A nation's self-betrayal

A nation's self-betrayal

by Pininvest Analysis

Index - all British Companies US listed on pininvest.com

  • 159 constituents
  • 67.3% 1y performance
  • 13.9% volatility
Check the investment theme exit_to_app

Provocative, dense in their obstinacy to reject the right of American colonies to tax themselves, the majority of the British Parliament was willing in 1760 to put the voluntary allegiance of the colonies at risk for a principle they could not enforce - their right to lord over the colonies against their will

If the inept and ineffective manoeuvering which led up to the American War of Independence, 250 years ago, remains oddly topical in British Parliament today, it is because a majority has once again heard all the sensible arguments, this time against a break with the European Union - and once again choose to discount the warning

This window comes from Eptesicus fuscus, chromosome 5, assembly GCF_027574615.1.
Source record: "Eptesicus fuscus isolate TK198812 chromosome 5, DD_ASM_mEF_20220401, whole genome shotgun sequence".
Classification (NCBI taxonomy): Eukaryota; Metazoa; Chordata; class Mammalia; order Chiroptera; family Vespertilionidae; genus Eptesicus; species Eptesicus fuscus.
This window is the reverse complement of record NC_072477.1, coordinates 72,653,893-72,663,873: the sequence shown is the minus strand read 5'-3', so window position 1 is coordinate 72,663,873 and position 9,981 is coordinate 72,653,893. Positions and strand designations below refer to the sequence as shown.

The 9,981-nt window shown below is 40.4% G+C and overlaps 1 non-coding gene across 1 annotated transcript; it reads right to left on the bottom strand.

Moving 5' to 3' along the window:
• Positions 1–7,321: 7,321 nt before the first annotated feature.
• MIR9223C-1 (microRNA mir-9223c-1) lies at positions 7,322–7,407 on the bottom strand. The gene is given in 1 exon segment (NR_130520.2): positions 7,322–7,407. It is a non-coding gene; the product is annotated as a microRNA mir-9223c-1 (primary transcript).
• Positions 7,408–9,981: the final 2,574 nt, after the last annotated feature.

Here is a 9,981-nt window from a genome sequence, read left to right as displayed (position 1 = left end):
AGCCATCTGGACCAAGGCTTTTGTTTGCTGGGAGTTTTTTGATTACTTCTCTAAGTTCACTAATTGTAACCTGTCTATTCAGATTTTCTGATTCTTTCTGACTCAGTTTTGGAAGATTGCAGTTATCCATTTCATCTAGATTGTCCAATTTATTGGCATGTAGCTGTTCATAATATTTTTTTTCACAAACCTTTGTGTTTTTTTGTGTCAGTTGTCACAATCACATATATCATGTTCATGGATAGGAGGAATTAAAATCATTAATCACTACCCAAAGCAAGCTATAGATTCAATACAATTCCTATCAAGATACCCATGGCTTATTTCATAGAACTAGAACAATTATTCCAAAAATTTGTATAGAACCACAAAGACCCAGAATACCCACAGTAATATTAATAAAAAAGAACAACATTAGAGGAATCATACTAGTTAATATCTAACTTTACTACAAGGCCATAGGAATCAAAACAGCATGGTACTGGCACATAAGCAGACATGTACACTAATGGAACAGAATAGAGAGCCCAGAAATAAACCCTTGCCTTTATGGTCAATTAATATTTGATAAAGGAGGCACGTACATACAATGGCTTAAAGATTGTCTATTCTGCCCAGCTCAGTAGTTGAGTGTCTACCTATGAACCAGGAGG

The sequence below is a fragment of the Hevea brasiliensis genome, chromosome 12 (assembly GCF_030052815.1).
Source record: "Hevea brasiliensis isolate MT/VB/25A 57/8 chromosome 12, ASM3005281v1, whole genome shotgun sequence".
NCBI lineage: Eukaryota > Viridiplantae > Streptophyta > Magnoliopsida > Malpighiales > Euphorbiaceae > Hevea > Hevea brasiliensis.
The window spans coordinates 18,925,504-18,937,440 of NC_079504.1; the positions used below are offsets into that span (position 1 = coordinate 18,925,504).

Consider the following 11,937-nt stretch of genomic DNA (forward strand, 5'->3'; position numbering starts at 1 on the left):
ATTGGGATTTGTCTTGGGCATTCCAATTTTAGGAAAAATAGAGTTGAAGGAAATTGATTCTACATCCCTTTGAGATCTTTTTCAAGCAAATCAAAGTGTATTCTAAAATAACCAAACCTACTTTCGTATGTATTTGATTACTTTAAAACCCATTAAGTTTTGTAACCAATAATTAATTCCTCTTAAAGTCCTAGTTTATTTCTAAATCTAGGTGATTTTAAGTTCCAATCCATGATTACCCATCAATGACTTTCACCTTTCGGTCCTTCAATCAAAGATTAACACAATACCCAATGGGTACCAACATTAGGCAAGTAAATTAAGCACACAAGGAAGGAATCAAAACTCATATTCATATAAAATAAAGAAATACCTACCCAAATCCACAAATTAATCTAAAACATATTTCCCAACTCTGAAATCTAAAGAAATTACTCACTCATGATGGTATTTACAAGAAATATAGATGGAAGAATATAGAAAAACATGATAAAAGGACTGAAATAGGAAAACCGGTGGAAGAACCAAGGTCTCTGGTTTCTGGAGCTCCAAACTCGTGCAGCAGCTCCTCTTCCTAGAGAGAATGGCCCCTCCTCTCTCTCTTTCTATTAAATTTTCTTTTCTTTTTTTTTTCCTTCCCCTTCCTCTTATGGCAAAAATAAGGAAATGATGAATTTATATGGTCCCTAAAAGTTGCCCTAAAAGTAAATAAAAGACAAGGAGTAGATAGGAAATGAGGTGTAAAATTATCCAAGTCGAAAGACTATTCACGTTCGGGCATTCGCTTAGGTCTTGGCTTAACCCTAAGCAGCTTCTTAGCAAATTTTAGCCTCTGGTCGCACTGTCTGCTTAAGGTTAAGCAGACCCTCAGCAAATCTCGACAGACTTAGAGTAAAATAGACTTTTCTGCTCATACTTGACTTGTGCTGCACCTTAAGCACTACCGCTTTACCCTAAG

...because the majority could ensconce itself in the comfort of a principle, "Brexit", leisurely ignoring the harm by detaching political posturing from reality

 

The words of William Pitt the Elder, Lord of Chatham, echo across the House of Commons in his condemnation of the nation's self-betrayal by the arts of imposition, by its own credulity, through the means of false hope, false pride and promised advantages of the most romantic and improbable nature

 

Stinging words from the advocate of British expansion which find dark undertones as the United Kingdom prepares to leave the European Union